UK-IODP Moratorium Award for Lewis Grant - Shipboard Scientist Expedition 390: The role of ridge flank dolomitization in the ocean Mg budget

Lead Research Organisation: University of Southampton
Department Name: Sch of Ocean and Earth Science


Ocean crust is created at submarine volcanic mid-ocean ridges and spreads away over time to form the ocean basins that cover two thirds of Earth's surface. Seawater circulates through cracks in the cooling crust, removing heat and chemically interacting with the rocks. This 'hydrothermal circulation' influences both the composition of the oceans and Earth through time. As the crust ages, sediment accumulates above it, and seawater flows along the contact between these sediments and the underlying crust, making this an important site for seawater-rock chemical exchange.

Magnesium (Mg) is the second most abundant cation in seawater and is supplied to the oceans by rivers, before being removed during hydrothermal alteration of ocean crust and precipitation of Mg-rich carbonates (i.e., dolomite) in the sediments. These same processes also directly influence the global carbon budget, making Mg a useful proxy when reconstructing past climate change, which is key to understanding the future evolution of our planet.

In the geological 'rock record', dolomite was a major store for oceanic Mg, although the extent of dolomite formation has decreased significantly over the last 150 million years. However, dolomite has been found within the sediments immediately overlying the volcanic crust, where hydrothermal fluid-rock exchange is occurring. It is important to decipher the timing, temperature, and the source of Mg of this dolomite formation to determine how and why it forms, and whether it is an important Mg reservoir. Mg isotopes provide a geochemical fingerprint of the source of the Mg in different reservoirs in the Earth. However, the Mg isotopic composition of dolomites formed close to the sediment-basement interface has not yet been determined.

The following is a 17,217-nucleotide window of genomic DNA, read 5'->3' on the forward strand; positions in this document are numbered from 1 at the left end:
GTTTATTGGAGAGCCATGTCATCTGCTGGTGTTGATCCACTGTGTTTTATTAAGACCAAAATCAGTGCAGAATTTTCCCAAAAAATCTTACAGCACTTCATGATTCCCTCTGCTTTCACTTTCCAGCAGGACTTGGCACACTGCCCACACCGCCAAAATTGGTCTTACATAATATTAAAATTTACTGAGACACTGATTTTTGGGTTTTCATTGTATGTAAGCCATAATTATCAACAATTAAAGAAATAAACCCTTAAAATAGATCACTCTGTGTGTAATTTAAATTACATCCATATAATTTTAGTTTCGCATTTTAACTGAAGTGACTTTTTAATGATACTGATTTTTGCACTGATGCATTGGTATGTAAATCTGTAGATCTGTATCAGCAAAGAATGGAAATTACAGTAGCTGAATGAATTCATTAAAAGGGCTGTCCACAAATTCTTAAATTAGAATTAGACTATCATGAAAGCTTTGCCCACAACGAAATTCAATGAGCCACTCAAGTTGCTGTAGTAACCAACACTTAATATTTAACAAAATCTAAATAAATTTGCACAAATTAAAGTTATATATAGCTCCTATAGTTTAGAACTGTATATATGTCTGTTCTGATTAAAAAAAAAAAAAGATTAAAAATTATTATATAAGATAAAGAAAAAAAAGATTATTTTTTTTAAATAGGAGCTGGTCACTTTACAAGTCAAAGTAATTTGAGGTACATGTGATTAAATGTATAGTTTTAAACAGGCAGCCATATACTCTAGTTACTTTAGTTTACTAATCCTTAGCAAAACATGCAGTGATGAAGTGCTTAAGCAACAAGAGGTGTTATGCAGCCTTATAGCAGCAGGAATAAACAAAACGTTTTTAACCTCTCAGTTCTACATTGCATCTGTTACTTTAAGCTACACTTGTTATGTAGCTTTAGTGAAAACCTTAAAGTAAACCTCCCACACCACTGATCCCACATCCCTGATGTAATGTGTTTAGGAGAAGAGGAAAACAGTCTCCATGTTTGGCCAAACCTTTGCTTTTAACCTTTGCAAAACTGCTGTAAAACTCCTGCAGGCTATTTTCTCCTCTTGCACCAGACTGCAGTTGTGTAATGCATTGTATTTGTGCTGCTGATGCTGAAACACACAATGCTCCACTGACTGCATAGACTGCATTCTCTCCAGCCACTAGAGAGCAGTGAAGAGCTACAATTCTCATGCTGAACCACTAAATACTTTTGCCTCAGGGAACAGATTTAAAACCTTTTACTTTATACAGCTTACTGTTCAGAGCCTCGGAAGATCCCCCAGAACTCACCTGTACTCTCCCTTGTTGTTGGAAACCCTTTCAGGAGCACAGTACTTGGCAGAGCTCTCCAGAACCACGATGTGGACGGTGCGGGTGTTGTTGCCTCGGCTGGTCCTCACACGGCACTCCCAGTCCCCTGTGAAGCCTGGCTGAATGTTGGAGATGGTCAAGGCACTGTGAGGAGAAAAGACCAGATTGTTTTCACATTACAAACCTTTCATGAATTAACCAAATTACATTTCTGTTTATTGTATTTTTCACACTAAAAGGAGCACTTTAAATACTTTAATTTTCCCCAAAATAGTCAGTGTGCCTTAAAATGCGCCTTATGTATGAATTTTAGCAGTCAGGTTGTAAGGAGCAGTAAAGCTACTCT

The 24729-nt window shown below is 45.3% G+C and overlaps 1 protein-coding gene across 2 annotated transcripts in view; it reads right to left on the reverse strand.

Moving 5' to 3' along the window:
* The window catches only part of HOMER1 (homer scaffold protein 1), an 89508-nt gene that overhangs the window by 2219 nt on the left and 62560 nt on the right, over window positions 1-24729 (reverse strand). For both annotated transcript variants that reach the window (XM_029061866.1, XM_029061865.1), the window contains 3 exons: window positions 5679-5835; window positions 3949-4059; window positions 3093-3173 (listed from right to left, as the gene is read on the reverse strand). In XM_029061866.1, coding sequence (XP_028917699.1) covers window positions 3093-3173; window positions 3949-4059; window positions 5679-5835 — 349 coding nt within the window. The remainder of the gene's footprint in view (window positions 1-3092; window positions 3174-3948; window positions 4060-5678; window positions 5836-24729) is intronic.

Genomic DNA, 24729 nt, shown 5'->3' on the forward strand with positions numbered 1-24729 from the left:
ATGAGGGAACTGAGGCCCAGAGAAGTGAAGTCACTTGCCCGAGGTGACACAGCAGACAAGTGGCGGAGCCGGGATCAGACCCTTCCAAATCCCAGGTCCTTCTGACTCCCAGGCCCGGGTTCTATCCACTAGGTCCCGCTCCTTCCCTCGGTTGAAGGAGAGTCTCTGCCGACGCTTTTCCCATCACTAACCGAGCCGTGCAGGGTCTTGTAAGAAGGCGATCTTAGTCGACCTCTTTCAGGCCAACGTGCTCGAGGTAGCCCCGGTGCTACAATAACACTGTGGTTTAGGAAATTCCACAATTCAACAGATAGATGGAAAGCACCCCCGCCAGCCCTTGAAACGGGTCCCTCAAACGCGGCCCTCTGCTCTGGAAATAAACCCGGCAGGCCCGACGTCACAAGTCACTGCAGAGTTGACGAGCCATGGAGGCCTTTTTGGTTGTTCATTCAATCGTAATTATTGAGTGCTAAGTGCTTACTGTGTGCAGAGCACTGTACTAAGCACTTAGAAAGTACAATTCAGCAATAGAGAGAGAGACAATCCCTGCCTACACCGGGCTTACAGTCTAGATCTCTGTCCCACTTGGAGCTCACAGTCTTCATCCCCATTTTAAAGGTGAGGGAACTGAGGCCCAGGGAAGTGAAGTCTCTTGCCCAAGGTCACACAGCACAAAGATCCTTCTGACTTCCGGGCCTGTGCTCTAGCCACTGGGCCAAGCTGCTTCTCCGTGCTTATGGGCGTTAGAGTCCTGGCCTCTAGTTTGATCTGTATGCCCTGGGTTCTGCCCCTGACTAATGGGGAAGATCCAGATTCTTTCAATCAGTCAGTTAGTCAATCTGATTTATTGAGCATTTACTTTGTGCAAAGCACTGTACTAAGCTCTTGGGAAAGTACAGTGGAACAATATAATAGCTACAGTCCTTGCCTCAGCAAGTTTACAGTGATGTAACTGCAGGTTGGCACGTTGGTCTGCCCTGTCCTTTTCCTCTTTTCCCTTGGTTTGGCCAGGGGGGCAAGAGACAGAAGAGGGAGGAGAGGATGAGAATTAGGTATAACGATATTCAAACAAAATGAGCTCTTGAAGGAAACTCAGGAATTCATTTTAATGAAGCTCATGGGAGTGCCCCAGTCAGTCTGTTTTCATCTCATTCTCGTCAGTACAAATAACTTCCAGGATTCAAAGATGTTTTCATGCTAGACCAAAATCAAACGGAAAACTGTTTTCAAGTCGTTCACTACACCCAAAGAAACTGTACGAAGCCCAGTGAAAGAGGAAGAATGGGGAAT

Scientific ocean drilling allows us to sample marine sediments and the oceanic crust buried deep below them. International Ocean Discovery Program (IODP) Expeditions 390 and 393 will drill a transect of six sites across the South Atlantic, recovering ocean crust formed at the Mid-Atlantic ridge between 7 and 61 million years ago and providing a unique opportunity to investigate dolomite formation along the contact between sediments and the ocean crust. I will use the recovered cores to reassess the Mg budget of the oceans over the last 60 million years and determine whether dolomite formation still exerts a significant control on modern seawater chemistry.


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